Nonetheless, Steve is kind, bears no hatred for anyone, and is extremely loyal to the Winslow family, whom he is always ready to be there for. He would always be ready to forgive the Winslows when they take advantage of him, behave coldly towards him, harshly reject him and then learn that they hurt his feelings. Steve loves the Winslows like they were his real family, and whether through kindness, persistence or force, he works tirelessly to become as much a part of their lives as a genuine family member.
Family Matters co-creator Michael Warren named the character after his friend, writer and director Steve Erkel. Due to the show and the character's great popularity during the early 1990s, Erkel encountered difficulties using his own name; he received many prank phone calls from "Laura" asking for "Steve", and businesses found his name suspicious. Warren stated that had he known that the character would reappear for years he would not have named him after his friend.
The Urkels are very intelligent people; Steve and his family were known to do the Sunday crossword puzzles in pen in about 20 minutes. In fact, Steve himself was known for considering his teachers and school officials as equals, calling them by their given names instead of Mr., Mrs., or Ms. He is also fluent in Japanese and Korean, has studied French in high school, and would sometimes speak Japanese to Principal Shimata, Vanderbilt High School's Japanese-American principal.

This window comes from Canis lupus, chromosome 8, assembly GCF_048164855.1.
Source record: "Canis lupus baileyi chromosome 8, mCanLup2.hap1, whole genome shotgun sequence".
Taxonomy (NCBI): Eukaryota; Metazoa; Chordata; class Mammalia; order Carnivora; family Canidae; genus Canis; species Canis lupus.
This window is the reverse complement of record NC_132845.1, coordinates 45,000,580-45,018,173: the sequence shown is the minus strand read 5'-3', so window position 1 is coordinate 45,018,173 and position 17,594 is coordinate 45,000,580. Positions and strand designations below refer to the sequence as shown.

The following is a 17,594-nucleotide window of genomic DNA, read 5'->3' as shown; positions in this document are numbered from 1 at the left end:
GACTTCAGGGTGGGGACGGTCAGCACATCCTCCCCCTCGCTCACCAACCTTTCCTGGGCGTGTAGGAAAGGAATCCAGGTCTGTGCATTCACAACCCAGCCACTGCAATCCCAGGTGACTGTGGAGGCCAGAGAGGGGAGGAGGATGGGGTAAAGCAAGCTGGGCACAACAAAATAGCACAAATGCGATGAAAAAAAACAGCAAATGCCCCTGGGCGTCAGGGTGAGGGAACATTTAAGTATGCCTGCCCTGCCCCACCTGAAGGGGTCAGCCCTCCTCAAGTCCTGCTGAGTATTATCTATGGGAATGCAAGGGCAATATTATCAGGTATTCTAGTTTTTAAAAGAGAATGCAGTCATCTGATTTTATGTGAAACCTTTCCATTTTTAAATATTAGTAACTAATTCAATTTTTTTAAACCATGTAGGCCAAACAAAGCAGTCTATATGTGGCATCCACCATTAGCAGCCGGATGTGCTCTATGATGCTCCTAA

However, on many occasions, it is said or referenced that Steve's parents have nothing but total contempt for him, and do their best to avoid him at all times. For example, when he was born his parents tried to push him back in, and his parents do not own a car because he was born in one. In the Season 3 episode, "Choir Trouble", Steve says that his dad questioned him for going to church with the Winslows and becoming a born-again Christian, implying that his parents are atheists. He also once mentioned that his parents do not feed him every day. This perhaps explains why he spends his time at the Winslows and not at his own home. However, when Steve was Stefan in Season 5's episode "Dr. Urkel and Mr. Cool", they started to show their love for him and introduced him to his relatives. It may be assumed that his parents, although nerds, are very shallow people and prefer Stefan's company rather than Steve's.